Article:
On Xbox One, games are games are games. That means indie games and retail games will all appear under one Game Store. Chris Charla, director of the ID@Xbox program at Microsoft, said that consumers have become much more savvy today, which removes the need for differentiation between smaller and larger games. "We think consumers understand the value proposition between a $15 game and a $60 game," he said at IndieCade. "We think that the games that are coming from the ID@Xbox are rad enough that any other studio in the world can ship."
However, with every Xbox One eventually able to become a devkit, there's the potential for the Xbox Game Store to become overwhelmed with titles, much like the App Store or Google Play. Charla says that there are a number of built-in features that will prevent that from happening.
First up, there will be "light concept approval" for games on Xbox One. That means there will be "no fart apps" on Xbox One, even if you try to self-publish one. There's also plans for curation to create "a rational marketplace where good games get seen by lots of people."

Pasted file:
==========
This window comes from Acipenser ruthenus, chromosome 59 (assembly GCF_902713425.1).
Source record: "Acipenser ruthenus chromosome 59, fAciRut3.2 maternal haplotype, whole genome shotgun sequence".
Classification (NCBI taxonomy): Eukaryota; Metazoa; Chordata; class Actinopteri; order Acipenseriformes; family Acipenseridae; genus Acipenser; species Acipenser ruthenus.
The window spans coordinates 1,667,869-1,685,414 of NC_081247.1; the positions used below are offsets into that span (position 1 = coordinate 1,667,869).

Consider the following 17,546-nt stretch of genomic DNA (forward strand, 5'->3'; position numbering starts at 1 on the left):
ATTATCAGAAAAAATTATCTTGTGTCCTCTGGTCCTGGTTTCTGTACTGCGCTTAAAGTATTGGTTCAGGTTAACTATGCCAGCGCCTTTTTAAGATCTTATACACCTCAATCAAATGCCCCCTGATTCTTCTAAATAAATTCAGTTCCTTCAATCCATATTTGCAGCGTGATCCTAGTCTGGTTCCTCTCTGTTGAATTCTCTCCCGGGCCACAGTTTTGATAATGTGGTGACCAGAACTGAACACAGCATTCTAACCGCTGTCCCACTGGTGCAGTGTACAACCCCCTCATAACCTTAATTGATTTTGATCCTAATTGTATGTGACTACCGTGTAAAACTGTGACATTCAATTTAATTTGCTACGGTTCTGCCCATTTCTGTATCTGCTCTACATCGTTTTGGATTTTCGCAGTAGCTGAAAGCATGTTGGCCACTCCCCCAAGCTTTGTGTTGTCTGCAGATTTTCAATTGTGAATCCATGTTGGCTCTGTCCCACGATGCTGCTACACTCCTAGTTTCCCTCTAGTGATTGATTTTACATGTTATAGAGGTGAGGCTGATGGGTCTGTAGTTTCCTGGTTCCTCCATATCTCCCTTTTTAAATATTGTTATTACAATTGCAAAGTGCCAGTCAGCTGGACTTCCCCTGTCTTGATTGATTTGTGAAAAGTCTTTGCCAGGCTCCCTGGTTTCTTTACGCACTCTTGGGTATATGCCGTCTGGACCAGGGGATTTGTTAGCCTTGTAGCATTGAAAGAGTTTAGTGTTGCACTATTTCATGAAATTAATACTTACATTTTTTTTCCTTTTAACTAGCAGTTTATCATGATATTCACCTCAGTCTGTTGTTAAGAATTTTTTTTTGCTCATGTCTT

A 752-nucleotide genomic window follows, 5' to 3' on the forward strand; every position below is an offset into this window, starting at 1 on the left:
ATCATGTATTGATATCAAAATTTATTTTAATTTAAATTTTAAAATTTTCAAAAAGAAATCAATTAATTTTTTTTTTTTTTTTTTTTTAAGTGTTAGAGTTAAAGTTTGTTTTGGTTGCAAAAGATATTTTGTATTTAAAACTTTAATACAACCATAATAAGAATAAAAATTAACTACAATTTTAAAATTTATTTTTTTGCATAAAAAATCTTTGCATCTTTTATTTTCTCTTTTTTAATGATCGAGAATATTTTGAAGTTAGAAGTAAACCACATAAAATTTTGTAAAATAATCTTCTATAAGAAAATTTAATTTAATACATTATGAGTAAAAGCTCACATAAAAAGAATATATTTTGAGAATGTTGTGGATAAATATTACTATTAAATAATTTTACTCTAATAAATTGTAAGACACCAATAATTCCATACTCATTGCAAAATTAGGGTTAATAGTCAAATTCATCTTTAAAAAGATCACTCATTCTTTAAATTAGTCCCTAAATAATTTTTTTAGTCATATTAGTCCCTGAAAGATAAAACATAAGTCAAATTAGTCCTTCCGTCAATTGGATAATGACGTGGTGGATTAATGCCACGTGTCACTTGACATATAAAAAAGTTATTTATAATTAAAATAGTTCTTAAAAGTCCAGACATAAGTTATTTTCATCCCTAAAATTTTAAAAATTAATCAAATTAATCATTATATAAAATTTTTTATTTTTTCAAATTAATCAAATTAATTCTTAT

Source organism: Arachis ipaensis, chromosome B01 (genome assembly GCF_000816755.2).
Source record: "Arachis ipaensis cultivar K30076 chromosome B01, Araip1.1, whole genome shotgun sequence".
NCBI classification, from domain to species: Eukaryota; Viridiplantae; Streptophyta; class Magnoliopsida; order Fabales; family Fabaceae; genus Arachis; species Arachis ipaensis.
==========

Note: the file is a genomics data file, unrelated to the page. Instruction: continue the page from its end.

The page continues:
There will be ways to sort content on the Store, of course, using rather standard methods: "Most Popular," via release date, sorted alphabetically, etc. However, Charla is most excited to show games that are "trending." These aren't games that are simply popular. Instead, this information is based on "how many of your friends are starting to play this game."
Self-publishing on Xbox One will be a bit more restrictive than on other platforms. For example, Microsoft won't allow devs to set their own prices on games. Developers will be able to offer a "wholesale" price, but Microsoft will ultimately determine the final price that appears on the Store. In addition, developers won't be able to set their own release dates. "We're going to work with you to set the right release date," Charla said, but "we don't want ten games of the same genre on the same date."